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§ 5. That any violation of any of the above sections two, three, and four shall be prosecuted in any court having jurisdiction of crimes within the district in which said violation was committed, or from, through, or into which any such woman or girl may have been carried or transported as a passenger in interstate or foreign commerce, or in any Territory or the District of Columbia, contrary to the provisions of any of said
§ 6. That for the purpose of regulating and preventing the transportation in foreign commerce of alien women and girls for purposes of prostitution and debauchery, and in pursuance of and for the purpose of carrying out the terms of the agreement or project of arrangement for the suppression of the white-slave traffic, adopted July twenty-fifth, nineteen hundred and two, for submission to their respective governments by the delegates of various powers represented at the Paris conference and confirmed by a formal agreement signed at Paris on May eighteenth, nineteen hundred and four, and adhered to by the United States on June sixth, nineteen hundred and eight, as shown by the proclamation of the President of the United States, dated June fifteenth, nineteen hundred and eight, the Commissioner-General of Immigration is hereby designated as the authority of the United States to receive and centralize information concerning the procuration of alien women and girls with a view to their debauchery, and to exercise supervision over such alien women and girls, receive their declarations, establish their identity, and ascertain from them who induced them to leave their native countries, respectively; and it shall be the duty of said Commissioner-General of Immigration to receive and keep on file in his office the statements and declarations which may be made by such alien women and girls, and those which are hereinafter required pertaining to such alien women and girls engaged in prostitution or debauchery in this country, and to furnish receipts for such statements and declarations provided for in this Act to the persons, respectively, making and filing them.
Every person who shall keep, maintain, control, support, or harbor in any house or place for the purpose of prostitution, or
for any other immoral purpose, any alien woman or girl within three years after she shall have entered the United States from any country, party to the said arrangement for the suppression of the white-slave traffic, shall file with the Commissioner-General of Immigration a statement in writing setting forth the name of such alien woman or girl, the place at which she is kept, and all facts as to the date of her entry into the United States, the port through which she entered, her age, nationality, and parentage, and concerning her procuration to come to this country within the knowledge of such person, and any person who shall fail within thirty days after such person shall commence to keep, maintain, control, support, or harbor in any house or place for the purpose of prostitution, or for any other immoral purpose, any alien woman or girl within three years after she shall have entered the United States from any of the countries, party to the said arrangement for the suppression of the white-slave traffic, to file such statement concerning such alien woman or girl with the Commissioner-General of Immigration, or who shall knowingly and willfully state falsely or fail to disclose in such statement any fact within his knowledge or belief with reference to the age, nationality, or parentage of any such alien woman or girl, or concerning her procuration to come to this country, shall be deemed guilty of a misdemeanor, and on conviction shall be punished by a fine of not more than two thousand dollars, or by imprisonment for a term not exceeding two years, or by both such fine and imprisonment, in the discretion of the court.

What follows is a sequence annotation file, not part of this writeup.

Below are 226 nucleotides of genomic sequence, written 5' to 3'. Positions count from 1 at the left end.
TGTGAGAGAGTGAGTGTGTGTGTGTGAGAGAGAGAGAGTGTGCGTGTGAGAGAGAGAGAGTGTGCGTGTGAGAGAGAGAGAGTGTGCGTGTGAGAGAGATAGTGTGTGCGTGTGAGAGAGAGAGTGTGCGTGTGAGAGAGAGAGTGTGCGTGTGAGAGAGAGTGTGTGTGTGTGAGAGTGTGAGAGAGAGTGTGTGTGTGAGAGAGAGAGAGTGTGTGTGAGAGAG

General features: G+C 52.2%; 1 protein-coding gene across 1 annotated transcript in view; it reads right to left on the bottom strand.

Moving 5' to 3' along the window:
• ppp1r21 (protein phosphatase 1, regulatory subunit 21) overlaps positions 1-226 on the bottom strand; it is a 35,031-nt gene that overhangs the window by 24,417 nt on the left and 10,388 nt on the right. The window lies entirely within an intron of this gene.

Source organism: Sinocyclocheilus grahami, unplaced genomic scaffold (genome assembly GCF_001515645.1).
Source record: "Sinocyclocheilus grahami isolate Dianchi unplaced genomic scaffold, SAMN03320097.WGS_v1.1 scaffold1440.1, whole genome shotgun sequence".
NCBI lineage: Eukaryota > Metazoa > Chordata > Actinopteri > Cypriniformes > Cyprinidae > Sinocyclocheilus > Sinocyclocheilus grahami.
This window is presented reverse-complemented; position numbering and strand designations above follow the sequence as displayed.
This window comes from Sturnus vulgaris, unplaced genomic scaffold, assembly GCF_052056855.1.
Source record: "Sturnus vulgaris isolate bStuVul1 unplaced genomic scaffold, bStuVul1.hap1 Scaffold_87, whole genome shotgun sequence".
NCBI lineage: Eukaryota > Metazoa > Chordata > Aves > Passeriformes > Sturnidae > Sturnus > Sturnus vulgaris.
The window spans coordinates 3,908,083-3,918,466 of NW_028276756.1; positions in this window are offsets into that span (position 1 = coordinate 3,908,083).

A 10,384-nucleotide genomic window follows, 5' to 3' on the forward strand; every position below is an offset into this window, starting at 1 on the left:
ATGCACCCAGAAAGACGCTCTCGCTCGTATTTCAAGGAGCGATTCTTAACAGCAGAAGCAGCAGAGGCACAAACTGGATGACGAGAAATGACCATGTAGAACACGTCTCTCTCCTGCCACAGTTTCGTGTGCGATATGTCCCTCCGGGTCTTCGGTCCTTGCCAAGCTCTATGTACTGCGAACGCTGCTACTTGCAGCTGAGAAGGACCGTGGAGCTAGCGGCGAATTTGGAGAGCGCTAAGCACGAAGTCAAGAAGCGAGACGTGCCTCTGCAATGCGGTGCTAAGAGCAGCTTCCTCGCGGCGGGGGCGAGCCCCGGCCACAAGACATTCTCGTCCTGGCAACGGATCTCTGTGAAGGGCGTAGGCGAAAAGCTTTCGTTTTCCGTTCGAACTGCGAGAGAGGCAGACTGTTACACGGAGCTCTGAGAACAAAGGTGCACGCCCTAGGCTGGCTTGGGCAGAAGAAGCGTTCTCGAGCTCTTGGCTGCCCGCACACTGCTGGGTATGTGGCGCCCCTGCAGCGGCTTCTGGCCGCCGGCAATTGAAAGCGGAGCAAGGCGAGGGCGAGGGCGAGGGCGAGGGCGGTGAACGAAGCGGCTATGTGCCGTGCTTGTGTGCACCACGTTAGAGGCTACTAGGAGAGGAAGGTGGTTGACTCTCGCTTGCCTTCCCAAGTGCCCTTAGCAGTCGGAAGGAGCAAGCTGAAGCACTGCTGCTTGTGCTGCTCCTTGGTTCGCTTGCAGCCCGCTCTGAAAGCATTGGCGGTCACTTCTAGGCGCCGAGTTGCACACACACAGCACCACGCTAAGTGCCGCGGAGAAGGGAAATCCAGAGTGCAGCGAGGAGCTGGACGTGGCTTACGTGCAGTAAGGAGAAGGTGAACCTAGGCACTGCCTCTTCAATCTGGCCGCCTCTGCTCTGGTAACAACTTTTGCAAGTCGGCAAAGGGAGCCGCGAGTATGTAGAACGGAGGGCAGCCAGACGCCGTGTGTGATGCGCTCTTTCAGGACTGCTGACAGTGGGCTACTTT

In any prosecution brought under this section, if it appear that any such statement required is not on file in the office of the Commissioner-General of Immigration, the person whose duty it shall be to file such statement shall be presumed to have failed to file said statement, as herein required, unless such person or persons shall prove otherwise. No person shall be excused from furnishing the statement, as required by this section, on the ground or for the reason that the statement so required by him, or the information therein contained, might tend to criminate him or subject him to a penalty or forfeiture, but no person shall be prosecuted or subjected to any penalty or forfeiture under any
law of the United States for or on account of any transaction, matter, or thing concerning which he may truthfully report in such statement, as required by the provisions of this section.